“Immediately he made the disciples get into the boat and go before him to the other side, while he dismissed the crowds. 23 And after he had dismissed the crowds, he went up on the mountain by himself to pray. When evening came, he was there alone, 24 but the boat by this time was a long way from the land, beaten by the waves, for the wind was against them. 25 And in the fourth watch of the night he came to them, walking on the sea. 26 But when the disciples saw him walking on the sea, they were terrified, and said, “It is a ghost!” and they cried out in fear. 27 But immediately Jesus spoke to them, saying, “Take heart; it is I. Do not be afraid.” 28 And Peter answered him, “Lord, if it is you, command me to come to you on the water.” 29 He said, “Come.” So Peter got out of the boat and walked on the water and came to Jesus. 30 But when he saw the wind, he was afraid, and beginning to sink he cried out, “Lord, save me.” 31 Jesus immediately reached out his hand and took hold of him, saying to him, “O you of little faith, why did you doubt?” 32 And when they got into the boat, the wind ceased. 33 And those in the boat worshiped him, saying, “Truly you are the Son of God.”
There is a revolution in theology going on right now, and the sweeping currents are represented by statements like this:
“The truth is not found in such conceptions as ‘humanity’ and ‘deity’, which are then applied to particular things; rather it is found in concrete actual events. We should not first consider what it is to be divine and then think about incarnation; we should consider the particular history of Jesus Christ, and discover any ideas about ‘divinity’ we may want to hold from there.”
“While I appreciate Tim Keller’s sermons, I think they’re too Christocentric. I mean, does he have to relate everything to Christ from every Bible passage?”
If there is any one critique I hope to be guilty of in preaching, it is this one. I want to be “too Christocentric.” While every Bible passage may not properly be used to point to Christ, every Bible passage worth preaching will.
The great misunderstanding underlying most “too Christocentric” critiques is the notion that the goal of preaching is to deliver a certain life principle. No. The point of preaching is to deliver a Person, not a principle. (more…)
Recent arguments for and against recognizing homosexual ordination have become a double-edged sword in the realm of science that end up undercutting both sides of the theological debate. One side supports the allowance for homosexual ordination on the basis of genetics. As George Hunsinger has argued, if the Apostle Paul had known about modern medical findings that homosexuality is not a voluntary choice but essentially a genetic predisposition, the apostle would most likely not have considered homosexuality to be a sin. (more…)
Final thoughts on the conference that just ended at Princeton Seminary:
* Suzanne McDonald, a new professor at Calvin College, gave a presentation on Election and Eschatology following Bruce McCormack’s lecture that has made me change my mind on the intellectual rigor of evangelical theologians. Her critique of Barth’s understanding of the work of the Holy Spirit in relation to election was incisive. And her modesty and teachability made her points all the more appreciated.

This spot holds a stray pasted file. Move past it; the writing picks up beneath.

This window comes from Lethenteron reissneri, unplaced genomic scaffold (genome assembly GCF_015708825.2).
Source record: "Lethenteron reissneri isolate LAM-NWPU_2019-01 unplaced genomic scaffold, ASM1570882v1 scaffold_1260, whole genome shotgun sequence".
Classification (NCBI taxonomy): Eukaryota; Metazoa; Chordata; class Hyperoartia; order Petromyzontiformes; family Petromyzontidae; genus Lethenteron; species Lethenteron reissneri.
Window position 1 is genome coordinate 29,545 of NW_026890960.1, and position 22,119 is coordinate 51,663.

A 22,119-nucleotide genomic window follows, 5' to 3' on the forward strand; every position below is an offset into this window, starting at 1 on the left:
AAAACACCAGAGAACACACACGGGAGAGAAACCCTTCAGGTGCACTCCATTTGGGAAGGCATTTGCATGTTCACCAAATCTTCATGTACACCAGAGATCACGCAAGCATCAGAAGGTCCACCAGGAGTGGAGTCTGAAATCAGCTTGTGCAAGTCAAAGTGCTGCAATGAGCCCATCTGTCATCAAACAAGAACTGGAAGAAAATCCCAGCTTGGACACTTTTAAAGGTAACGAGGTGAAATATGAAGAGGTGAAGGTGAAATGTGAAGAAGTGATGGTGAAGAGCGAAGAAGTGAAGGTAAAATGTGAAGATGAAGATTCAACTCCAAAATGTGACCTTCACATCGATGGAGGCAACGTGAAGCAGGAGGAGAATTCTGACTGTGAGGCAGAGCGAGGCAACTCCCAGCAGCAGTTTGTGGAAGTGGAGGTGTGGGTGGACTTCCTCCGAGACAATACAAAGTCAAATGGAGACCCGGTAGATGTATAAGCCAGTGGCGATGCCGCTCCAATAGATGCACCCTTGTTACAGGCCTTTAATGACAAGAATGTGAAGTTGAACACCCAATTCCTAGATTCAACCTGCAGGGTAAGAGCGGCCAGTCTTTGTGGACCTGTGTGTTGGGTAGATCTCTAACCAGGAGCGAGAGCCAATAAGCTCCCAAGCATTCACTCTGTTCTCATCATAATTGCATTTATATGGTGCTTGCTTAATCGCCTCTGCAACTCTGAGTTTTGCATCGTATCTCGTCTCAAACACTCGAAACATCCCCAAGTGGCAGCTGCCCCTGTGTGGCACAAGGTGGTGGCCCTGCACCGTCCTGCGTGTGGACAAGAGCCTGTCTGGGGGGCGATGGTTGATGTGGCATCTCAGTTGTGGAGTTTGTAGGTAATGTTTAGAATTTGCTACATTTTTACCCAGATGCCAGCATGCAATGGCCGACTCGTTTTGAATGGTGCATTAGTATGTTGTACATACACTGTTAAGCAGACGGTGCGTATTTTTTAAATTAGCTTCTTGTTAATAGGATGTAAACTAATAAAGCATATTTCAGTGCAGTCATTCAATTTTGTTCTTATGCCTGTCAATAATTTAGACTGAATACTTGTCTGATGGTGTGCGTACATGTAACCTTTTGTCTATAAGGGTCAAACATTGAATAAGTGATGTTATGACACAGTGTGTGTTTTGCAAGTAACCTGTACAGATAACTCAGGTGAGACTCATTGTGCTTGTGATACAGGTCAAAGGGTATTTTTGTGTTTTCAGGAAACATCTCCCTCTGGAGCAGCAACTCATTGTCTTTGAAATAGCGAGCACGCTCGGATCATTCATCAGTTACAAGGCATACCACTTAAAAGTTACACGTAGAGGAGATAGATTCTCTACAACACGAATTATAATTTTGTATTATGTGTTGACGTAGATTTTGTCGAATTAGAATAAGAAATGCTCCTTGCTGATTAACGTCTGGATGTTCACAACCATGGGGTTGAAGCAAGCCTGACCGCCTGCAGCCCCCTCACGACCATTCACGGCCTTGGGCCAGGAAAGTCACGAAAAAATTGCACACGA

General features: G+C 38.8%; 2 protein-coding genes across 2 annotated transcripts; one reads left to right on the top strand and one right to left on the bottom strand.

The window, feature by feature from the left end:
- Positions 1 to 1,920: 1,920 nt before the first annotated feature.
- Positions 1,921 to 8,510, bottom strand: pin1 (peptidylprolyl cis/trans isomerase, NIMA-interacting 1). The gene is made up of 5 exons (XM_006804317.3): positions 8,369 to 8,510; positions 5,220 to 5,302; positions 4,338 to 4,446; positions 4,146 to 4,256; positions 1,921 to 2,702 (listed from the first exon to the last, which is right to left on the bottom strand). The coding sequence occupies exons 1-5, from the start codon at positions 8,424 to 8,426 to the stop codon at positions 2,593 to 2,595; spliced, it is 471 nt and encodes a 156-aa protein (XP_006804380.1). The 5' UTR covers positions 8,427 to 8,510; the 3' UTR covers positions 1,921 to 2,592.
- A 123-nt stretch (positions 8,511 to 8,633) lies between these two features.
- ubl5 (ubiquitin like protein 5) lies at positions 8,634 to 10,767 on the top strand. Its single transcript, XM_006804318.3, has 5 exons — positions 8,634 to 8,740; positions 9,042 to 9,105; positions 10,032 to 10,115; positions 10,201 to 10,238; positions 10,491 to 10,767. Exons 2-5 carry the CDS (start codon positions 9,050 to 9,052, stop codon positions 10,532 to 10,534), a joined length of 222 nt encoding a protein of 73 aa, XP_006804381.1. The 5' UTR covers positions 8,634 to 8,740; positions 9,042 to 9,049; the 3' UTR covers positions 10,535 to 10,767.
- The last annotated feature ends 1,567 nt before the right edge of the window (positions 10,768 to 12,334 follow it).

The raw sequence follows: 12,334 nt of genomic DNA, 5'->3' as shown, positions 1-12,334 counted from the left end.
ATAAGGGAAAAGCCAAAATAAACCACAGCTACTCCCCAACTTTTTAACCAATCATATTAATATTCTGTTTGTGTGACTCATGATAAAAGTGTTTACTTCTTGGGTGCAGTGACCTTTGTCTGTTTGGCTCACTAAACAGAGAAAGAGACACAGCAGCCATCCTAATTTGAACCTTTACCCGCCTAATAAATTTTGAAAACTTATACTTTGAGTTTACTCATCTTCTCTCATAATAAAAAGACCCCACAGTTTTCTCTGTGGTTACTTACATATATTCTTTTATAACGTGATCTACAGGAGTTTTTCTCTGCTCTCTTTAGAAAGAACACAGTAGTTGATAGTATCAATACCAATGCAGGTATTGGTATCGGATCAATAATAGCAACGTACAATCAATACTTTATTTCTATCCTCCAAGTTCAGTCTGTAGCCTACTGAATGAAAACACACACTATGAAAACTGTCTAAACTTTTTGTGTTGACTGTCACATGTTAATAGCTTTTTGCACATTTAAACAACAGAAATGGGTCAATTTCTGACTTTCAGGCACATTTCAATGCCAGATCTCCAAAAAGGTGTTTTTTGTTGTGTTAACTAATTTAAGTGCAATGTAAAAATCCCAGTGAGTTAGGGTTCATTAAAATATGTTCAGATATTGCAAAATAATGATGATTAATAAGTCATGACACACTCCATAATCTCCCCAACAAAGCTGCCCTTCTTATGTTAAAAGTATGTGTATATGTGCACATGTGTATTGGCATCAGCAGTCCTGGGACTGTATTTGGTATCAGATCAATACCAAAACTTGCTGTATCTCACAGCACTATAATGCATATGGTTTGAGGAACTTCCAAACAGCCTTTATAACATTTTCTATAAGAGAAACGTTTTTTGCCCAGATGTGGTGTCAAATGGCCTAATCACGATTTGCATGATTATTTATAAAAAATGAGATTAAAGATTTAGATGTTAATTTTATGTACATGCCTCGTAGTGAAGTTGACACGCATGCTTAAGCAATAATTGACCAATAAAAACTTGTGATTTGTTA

* That universalism as a live option went unopposed and was even embraced by evangelicals like McDonald at this conference signaled a momentous shift in evangelical theology. I foresee it potentially negatively affecting missions (a characteristic strength of evangelicals), and subsequently, spurring greater interest in and scrutiny of Barth’s rationale for missions.
* One major impression I got was that evangelicals have much to learn from Barthians, but Barthians have nothing to learn from evangelicals (i.e., no evangelical critiques of Barth are valid or credible). Though the emergent buzz word “conversation” was widely used throughout the conference, in the end, it was a lecture: by Barthians, to evangelicals.
* Barthians want the evangelical church’s growing numbers; evangelicals want the Barthian’s theological scholarship. (more…)
Update: Here’s a recent comment worth putting in the main entry:
* * * As you are undoubtedly aware, a $54 million lawsuit was recently brought in DC District Court against a small neighborhood drycleaners over a pair of alleged lost trousers. While the Court found resoundingly in favor of the business owners, Jin and Soo Chung, their ordeal is not yet over—they have drained their saving accounts contesting this frivolous lawsuit, and they have racked up over $100,000 in legal expenses.
In order to help the Chungs defray their legal bills, ILR and the American Tort Reform Association are co-hosting a fundraiser on Tuesday evening, July 24 at 6 p.m. at the US Chamber Building in Washington, DC. Unfortunately, businesses large and small across America must deal every day with similar extortionist tactics from some plaintiffs’ lawyers. The collective outcome is not justice, but lost jobs, ruined businesses and billions of dollars in lost economic opportunity. Additional details, sponsorship opportunities and easy online registration are available at www.chungfundraiser.com * * *
What a terrible human being. It sounds funny at first. “Judge sues dry cleaners for $67 million for lost pants.” But then you see the picture of the family that owns the dry cleaners. Then you realize just what Roy Pearson has done. He’s ruined the livelihood of a family out of sheer vanity and petty vindictiveness. God, please let justice be done.